As February comes to an end, many of us have heard or read that there are new tax laws that have been enacted for 2018. You may be busy preparing your 2017 tax returns and wondering if the new tax laws will affect you this year, next year or at all. If you have children that you claim as dependents or if you claim your spouse as a dependent on your tax returns, the new tax laws may affect you. The good news is that if you normally have a tax credit for listing a child as a dependent, the amount of the credit has increased from $1,000.00 to $2,000.00. If you claim any other person as a dependent who is over the age of seventeen (17) years old, you can take a $500.00 tax credit.
If you are confused as to who the IRS considers to be a “child” for purposes of claiming the child tax credit, the “child” must be your biological child, adopted child, foster child, step child or grandchild. The “child” could even be your brother, sister, step-brother, step-sister, nephew or niece. The “child” must also be under the age of seventeen (17) years old and must live with your for more than half of the tax year that you are claiming him or her as your dependent. Additionally, the IRS requires that the “child” actually be your dependent, meaning he or she cannot provide more than half of his or her own support.
The bad news with this new tax law is that you can no longer take exemptions for claiming dependents on your tax returns. This law is set to go into effect in 2018, so you will still be able to take exemptions for your dependents when you file your 2017 tax returns.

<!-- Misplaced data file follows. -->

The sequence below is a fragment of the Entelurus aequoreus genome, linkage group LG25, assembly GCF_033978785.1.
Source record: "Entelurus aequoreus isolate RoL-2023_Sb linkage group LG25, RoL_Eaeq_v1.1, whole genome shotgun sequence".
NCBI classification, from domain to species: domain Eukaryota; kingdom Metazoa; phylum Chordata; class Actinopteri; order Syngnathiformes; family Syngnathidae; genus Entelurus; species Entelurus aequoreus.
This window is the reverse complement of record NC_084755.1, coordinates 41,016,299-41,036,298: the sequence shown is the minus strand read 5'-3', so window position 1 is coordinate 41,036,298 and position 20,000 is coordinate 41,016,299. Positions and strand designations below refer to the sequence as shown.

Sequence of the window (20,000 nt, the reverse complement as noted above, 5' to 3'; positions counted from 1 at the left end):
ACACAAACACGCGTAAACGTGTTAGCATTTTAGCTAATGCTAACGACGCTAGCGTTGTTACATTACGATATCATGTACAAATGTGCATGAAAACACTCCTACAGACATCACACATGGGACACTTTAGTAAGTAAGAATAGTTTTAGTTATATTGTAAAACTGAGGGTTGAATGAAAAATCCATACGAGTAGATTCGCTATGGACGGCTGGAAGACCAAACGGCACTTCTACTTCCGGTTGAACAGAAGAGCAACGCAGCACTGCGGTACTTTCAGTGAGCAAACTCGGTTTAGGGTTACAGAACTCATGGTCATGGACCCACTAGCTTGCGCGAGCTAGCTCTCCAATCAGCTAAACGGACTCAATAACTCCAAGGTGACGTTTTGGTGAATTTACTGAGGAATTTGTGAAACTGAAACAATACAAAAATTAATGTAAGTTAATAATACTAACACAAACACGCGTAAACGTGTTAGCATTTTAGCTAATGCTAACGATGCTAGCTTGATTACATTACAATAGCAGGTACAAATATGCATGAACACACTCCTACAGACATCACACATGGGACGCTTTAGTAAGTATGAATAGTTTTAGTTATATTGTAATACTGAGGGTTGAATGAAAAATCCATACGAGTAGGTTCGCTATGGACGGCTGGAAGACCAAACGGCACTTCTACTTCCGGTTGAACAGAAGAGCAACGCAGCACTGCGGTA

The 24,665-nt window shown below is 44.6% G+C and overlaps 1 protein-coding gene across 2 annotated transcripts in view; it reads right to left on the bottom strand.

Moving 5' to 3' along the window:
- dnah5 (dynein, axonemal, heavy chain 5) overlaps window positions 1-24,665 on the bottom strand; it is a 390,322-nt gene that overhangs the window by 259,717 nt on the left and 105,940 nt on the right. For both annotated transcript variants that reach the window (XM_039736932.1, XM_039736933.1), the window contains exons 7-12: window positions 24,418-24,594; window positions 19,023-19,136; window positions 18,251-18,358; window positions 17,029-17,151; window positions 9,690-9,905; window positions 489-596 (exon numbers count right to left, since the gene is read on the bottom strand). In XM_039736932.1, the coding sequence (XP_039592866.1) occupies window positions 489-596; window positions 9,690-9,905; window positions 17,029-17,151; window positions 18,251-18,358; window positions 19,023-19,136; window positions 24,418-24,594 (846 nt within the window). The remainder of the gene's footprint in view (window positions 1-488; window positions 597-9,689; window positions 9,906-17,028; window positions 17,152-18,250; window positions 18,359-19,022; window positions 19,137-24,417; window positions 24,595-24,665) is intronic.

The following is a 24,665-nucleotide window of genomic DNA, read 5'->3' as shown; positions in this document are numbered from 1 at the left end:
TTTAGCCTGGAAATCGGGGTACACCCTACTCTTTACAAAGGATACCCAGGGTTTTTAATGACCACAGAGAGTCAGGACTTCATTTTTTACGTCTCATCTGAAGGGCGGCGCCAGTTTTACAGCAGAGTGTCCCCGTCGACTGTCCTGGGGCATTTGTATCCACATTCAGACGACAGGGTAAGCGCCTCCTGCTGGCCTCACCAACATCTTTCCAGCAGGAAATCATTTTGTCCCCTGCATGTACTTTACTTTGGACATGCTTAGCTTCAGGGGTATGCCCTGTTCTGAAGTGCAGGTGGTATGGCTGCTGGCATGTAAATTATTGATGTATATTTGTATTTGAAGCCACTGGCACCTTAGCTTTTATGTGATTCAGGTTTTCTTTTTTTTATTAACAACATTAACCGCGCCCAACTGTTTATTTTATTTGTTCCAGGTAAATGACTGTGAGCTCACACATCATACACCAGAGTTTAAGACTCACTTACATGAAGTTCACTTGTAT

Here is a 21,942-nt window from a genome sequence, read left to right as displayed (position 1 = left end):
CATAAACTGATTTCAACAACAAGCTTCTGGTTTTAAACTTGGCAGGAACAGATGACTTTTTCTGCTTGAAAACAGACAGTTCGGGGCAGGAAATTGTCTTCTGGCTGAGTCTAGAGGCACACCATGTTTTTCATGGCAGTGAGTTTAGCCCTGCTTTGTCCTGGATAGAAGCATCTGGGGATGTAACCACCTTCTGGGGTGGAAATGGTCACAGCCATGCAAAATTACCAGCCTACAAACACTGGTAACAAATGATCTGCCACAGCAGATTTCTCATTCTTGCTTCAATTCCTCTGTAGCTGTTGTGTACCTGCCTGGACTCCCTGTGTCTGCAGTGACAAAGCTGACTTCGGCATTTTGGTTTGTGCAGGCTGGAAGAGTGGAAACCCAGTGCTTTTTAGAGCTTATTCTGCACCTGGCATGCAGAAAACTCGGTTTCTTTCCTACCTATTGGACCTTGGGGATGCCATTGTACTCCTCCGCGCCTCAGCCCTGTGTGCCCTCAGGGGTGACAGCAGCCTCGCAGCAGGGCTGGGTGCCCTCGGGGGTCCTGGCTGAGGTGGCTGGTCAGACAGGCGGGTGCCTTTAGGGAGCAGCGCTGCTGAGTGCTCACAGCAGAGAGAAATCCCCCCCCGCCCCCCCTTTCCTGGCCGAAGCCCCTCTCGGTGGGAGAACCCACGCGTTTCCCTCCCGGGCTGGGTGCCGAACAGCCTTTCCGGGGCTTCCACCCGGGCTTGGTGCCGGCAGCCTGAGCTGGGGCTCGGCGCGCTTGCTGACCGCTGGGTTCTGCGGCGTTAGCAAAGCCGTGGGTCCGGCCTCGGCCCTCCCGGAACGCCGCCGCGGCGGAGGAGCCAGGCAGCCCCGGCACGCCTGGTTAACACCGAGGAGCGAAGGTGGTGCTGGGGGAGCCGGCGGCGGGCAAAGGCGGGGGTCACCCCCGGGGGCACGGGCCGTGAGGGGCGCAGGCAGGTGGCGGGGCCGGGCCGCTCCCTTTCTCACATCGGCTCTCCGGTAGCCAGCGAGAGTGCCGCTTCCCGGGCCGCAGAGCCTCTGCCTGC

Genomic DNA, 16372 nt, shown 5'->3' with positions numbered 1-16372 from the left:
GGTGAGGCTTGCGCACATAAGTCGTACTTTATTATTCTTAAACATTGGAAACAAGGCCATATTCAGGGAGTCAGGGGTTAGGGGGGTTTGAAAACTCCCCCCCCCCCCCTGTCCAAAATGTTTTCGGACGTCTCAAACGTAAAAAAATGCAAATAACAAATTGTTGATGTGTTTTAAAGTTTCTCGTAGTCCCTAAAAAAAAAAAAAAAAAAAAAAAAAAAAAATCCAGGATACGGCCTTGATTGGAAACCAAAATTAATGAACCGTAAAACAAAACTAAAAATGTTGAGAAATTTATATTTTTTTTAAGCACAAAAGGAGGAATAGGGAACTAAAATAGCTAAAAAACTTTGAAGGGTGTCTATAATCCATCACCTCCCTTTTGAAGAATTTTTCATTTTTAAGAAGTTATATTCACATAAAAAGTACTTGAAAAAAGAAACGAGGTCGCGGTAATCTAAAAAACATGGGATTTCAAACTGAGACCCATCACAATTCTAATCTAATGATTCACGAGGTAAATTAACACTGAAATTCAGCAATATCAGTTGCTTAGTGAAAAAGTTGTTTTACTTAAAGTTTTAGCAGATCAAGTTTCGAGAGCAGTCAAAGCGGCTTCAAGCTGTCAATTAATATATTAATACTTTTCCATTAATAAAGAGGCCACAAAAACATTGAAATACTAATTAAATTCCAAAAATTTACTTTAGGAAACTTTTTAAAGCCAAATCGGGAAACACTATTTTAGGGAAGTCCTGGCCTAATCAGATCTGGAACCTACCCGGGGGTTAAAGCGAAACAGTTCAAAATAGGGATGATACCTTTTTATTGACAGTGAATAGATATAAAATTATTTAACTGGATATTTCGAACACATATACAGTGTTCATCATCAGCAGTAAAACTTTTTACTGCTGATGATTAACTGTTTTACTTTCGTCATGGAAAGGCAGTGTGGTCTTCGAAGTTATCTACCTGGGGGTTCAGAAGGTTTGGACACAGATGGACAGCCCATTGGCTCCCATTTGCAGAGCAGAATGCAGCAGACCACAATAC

Another family law area that the 2018 tax law affects is alimony. Many men and women who have gotten a divorce are obligated to pay their former spouse alimony payments. An advantage of being the payor spouse was that you were allowed to deduct alimony payments from your tax returns. The spouse who received the alimony payments was obligated to report the alimony payments as part of his or her gross income, which was taxable. With the new tax law going into effect on December 31, 2018, the payor spouse will be unable to claim alimony payments as deductions on his or her tax returns.
Additionally, the new law eliminates alimony recapture. If you are unsure as to what alimony recapture is or if it affects you, alimony recapture is a procedure involving spouses who make alimony payments to their former spouses. If alimony payments decreased or terminated during the first three (3) years that a payor spouse was obligated to pay alimony, the payor spouse was required to include in his or her income for the third year, any alimony payments he or she previously deducted.
Another change that the new tax law brings is how support payments are allocated. In prior years, support payments had to be designated as alimony payments only or child support payments only. The new tax law eliminates this allocation requirement so that support payments are simply “support payments.”
If you would like more information on the new tax laws and how they affect your current family matters, or if you have questions or concerns regarding the new tax laws, contact D’Amico Law, P.C. We are happy to assist you and answer any questions that you may have.